There are no sports to watch, no NBA playoffs that would usually take John Chaney deep into the night, so he’s got a friend trying to get him tapes of old classic Temple games with UCLA and Louisville and Kansas and North Carolina. Old players and former staffers call and reminisce and make sure he doesn’t need a food drop-off. His family has that covered, he tells them.
Don’t think that Chaney is retreating into the past. At age 88, he’ll often go there, but he won’t stay there.
“The people who are saving this society from being a complete disaster are young people,” Chaney said soon after he answered his phone Monday afternoon at his home in Mount Airy. “They’re out in the streets. That’s bravery. That’s bravery at its best. We have some of the most brave students and young people, who will fight to possibly their death because of this pandemic.”
This part gets him a little emotional, he said … seeing all the white faces protesting that Black Lives Matter, including in rural areas.
“I used to say to my players, you will never ever be winners in this game until you can see yourself in others,” Chaney said. “You must see yourself in others. You must understand others. You must have empathy.”
Understand what this man has seen in his life. Chaney talked about living as a child in Jacksonville, Fla., about his mother coming in and telling the children to get under the bed, there was a cross burning nearby. The fear of that night stayed with him all these years, Chaney said Monday. The KKK didn’t just appear in history books.
“Racism is a fight all the way to the end,” Chaney said.
Race also comes up for Chaney in this conversation in the context of white people who helped him, from Sam Browne, his coach at Ben Franklin High, to Peter Liacouras, the president of Temple who hired Chaney. “The first day I came to Temple, I met with Peter in his office. Peter directed me from then on to people who helped me with my life, who could advise me, help me prepare for the future. That was just something beyond getting a salary.”
Chaney thinks back to the heavy lifting of his Hall of Fame career, including getting the big boys to play Temple but also recruiting against them. “Any sport, the Top 20, they seem to be the Top 20 every year.”
Chaney laughed thinking about a line his late, great Owls assistant, Jim Maloney, said to him about those coaching legends: “Why not give them the bad players? If they’re such great coaches, give them the bad players.”
This was quickly followed by Chaney noting that he had a lot of good players himself. He just tended not to tell them that.
He didn’t see that current Temple coach Aaron McKie was at a protest this past weekend. (His daughter-in-law mostly keeps him up to speed on social-media news.)
“He does things, through his life, that shows he takes a stand quietly,” Chaney said of McKie. “He doesn’t walk around with a bullhorn saying, ‘Look at me.’ Franny is the same way. Dunphy.”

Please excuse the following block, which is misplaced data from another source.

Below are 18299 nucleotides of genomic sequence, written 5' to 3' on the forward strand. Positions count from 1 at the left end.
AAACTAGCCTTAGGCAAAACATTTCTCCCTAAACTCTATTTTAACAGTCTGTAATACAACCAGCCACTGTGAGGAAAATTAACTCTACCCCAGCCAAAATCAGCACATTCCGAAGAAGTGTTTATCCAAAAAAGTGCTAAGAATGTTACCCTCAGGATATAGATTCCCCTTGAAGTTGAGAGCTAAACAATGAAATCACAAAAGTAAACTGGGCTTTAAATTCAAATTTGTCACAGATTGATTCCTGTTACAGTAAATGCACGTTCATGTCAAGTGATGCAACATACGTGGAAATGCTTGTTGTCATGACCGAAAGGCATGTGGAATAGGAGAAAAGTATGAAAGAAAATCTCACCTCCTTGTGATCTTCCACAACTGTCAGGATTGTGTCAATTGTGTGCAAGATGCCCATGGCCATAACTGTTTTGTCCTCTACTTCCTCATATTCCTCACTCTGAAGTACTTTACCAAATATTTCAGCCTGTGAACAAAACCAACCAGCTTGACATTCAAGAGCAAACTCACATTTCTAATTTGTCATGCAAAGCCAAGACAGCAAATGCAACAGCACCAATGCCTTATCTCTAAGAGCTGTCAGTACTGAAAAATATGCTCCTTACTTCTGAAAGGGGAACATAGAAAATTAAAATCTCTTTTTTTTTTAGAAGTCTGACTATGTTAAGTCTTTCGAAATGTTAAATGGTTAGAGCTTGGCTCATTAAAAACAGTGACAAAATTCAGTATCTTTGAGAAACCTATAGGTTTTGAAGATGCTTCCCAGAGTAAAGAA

A 75-minute conversation with this man will take you from the country formed as a fight against tyranny, to students protesting at a lunch counter in North Carolina, to the current politics and a leader “without compassion.” (He said more, kept it clean, but talked of “a demagogue on the throne.”)
That said, Chaney also feels a certain remove from it all. “Us old people just find a way to sit in our rocking chairs.”
He can’t imagine trying to get college sports back up and running now after the coronavirus, all the issues involved.
“Thinking about where do we go from here?” Chaney said. “You can not play basketball without fans. To me, it’s impossible.”
But, he asks, when will everyone feel comfortable being there? “It’s going to be very interesting. To me, it’s almost a task beyond anybody’s memory.”
For a man who was never immune to taking a stand, especially when it came to fairness regarding college entrance requirements, Chaney watches it all. Maybe the NFL’s stance on Colin Kaepernick is changing and Chaney will offer credit for that, but his own never changed. “What he said in those years has come true today.”
Chaney thinks back to teaching at Sayre Middle School in West Philadelphia, how there were three guidance counselors and not just a nurse -- “we had a dentist’s chair. A dentist would come to the school.”
Now, he looks at the state of education … “We’ve come a long way and yet we haven’t come a long way. It’s unbelievable.”
Personally, he’s got people looking out for him.
“My daughter and son-in-law come by and my neighbors check me out,” Chaney said. “My daughter-in-law keeps me stocked with groceries. It’s just, I’m not able to get out and move around at all. It’s a terrible thing. My wife and I, we’re at the age of 88, nothing good ever happens.”
His voice still sounds strong.
“I’m hanging in there, like the last limb on the tree,” Chaney said. “The wind blows, I’m gone.”
The next sound you hear, Chaney’s deep infectious laughter booming through the phone. We’re talking about one of the great limbs of Philadelphia sports history. A man who has faced down tornadoes in his life, and caused one or two.